Residents learn ways to revamp Columbia's neighborhood associations

Wednesday, March 4, 2009 | 7:19 p.m. CST; updated 10:25 p.m. CST, Wednesday, March 4, 2009

COLUMBIA — Columbia could benefit from requiring neighborhoods to set up associations instead of relying on citizens to organize in response to community issues, such as large development proposals, neighborhood activist Paul Leistner told residents Tuesday during the city's Neighborhood Leadership Program.

Leistner, the neighborhood program coordinator for the City of Portland’s Office of Neighborhood Involvement in Portland, Ore., outlined how his city's neighborhoods have benefited from a more streamlined process of establishing associations.


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Currently, Columbia’s neighborhood system is “reactive as opposed to proactive,” Bill Cantin, the city’s neighborhood response coordinator, said. “We wait for neighborhoods to come to us.” 

Cantin said the city needs to update its 32-year-old neighborhood association policy to make room for evolving neighborhood associations.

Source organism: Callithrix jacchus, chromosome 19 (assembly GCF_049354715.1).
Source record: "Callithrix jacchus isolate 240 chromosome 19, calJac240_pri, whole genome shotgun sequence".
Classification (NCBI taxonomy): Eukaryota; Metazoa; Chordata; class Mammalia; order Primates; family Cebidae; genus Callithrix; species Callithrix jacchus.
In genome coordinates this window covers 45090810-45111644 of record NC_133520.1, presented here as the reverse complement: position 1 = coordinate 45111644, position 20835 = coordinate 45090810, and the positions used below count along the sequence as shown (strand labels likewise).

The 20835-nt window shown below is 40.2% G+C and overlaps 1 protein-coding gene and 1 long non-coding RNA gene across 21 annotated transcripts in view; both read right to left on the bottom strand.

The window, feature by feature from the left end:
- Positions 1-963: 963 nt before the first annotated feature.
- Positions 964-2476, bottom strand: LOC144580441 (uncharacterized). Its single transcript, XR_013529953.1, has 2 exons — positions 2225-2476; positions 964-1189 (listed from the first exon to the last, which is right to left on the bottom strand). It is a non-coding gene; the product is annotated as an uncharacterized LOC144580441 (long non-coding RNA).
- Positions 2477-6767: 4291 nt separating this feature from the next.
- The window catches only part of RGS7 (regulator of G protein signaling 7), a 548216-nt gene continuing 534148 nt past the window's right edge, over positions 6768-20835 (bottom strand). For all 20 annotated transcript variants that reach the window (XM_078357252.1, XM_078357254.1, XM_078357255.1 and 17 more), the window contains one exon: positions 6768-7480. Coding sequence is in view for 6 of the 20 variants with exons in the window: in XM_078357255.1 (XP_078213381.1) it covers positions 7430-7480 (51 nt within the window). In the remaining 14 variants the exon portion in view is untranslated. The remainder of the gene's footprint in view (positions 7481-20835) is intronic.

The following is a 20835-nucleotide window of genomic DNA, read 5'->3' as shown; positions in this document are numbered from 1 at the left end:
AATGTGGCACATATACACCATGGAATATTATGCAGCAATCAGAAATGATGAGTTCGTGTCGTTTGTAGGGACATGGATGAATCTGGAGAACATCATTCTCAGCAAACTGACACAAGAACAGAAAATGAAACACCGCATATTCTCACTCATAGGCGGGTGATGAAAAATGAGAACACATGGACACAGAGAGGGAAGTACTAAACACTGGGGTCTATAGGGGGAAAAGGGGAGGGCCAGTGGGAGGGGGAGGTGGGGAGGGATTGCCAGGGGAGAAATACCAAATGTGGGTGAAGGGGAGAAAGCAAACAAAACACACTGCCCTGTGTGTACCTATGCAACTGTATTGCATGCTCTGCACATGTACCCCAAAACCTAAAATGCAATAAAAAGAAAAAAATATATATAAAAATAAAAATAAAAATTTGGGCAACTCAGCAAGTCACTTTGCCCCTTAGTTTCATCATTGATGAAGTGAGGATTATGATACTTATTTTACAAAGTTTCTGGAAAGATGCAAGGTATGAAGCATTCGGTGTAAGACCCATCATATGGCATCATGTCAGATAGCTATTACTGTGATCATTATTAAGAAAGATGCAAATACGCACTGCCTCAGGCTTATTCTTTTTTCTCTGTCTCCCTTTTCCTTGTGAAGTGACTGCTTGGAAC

In Portland, a charter requires all neighborhoods to establish a formal association, Leistner said.

Cantin, along with Fourth Ward Councilman Jerry Wade and other members of the community, were interested in looking at Portland’s neighborhood model because it provides a level playing field between the city and its residents.

Cantin said that the public is interested in building a neighborhood system in which neighborhoods are better connected both to each other and to city government. Not only do associations need to be in place, but they need to continually encourage residents to get involved, Leistner said.

“One of the challenges across the country is how to get new energy and new people engaged, so it’s not the same people having to do it all and getting burned out,” he said.

According to Leistner, the key to successfully engaging people is helping them understand the issues present in their neighborhoods and how those issues affect them.

“You do have to reach out, you have to give them the skills and training and the support,” Leistner said.

Leistner suggested that association members go door-to-door to help better understand the issues that need to be addressed in their neighborhoods.

Columbia resident David Harris said, so far, no one in his West Pointe neighborhood has been interested in establishing a neighborhood association but Leistner helped him understand what moves to make when trying to get off the ground.

“He told me that when I am working with city officials, I need to show that the neighborhood is supportive of my position, whether it be with a signed petition, just to show that I have support from other residents,” Harris said.

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